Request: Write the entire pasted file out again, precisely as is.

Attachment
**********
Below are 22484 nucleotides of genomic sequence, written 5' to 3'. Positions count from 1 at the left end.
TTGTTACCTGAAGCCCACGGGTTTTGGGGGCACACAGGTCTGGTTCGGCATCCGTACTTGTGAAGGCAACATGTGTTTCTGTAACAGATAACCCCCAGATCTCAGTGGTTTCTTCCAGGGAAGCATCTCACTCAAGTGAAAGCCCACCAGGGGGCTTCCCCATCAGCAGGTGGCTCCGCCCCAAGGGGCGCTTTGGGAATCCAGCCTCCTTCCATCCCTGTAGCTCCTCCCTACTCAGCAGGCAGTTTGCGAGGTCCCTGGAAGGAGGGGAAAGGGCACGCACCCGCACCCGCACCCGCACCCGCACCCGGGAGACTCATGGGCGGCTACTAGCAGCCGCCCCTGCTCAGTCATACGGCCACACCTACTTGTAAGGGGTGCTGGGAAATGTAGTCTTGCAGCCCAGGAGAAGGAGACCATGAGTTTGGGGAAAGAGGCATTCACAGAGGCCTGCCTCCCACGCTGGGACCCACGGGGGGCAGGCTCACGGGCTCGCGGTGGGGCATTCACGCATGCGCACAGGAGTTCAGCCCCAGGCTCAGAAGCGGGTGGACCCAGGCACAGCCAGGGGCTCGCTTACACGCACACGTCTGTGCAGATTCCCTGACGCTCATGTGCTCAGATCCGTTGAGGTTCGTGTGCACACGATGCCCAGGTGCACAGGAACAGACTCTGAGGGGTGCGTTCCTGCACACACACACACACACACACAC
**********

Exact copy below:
Below are 22484 nucleotides of genomic sequence, written 5' to 3'. Positions count from 1 at the left end.
TTGTTACCTGAAGCCCACGGGTTTTGGGGGCACACAGGTCTGGTTCGGCATCCGTACTTGTGAAGGCAACATGTGTTTCTGTAACAGATAACCCCCAGATCTCAGTGGTTTCTTCCAGGGAAGCATCTCACTCAAGTGAAAGCCCACCAGGGGGCTTCCCCATCAGCAGGTGGCTCCGCCCCAAGGGGCGCTTTGGGAATCCAGCCTCCTTCCATCCCTGTAGCTCCTCCCTACTCAGCAGGCAGTTTGCGAGGTCCCTGGAAGGAGGGGAAAGGGCACGCACCCGCACCCGCACCCGCACCCGCACCCGGGAGACTCATGGGCGGCTACTAGCAGCCGCCCCTGCTCAGTCATACGGCCACACCTACTTGTAAGGGGTGCTGGGAAATGTAGTCTTGCAGCCCAGGAGAAGGAGACCATGAGTTTGGGGAAAGAGGCATTCACAGAGGCCTGCCTCCCACGCTGGGACCCACGGGGGGCAGGCTCACGGGCTCGCGGTGGGGCATTCACGCATGCGCACAGGAGTTCAGCCCCAGGCTCAGAAGCGGGTGGACCCAGGCACAGCCAGGGGCTCGCTTACACGCACACGTCTGTGCAGATTCCCTGACGCTCATGTGCTCAGATCCGTTGAGGTTCGTGTGCACACGATGCCCAGGTGCACAGGAACAGACTCTGAGGGGTGCGTTCCTGCACACACACACACACACACACAC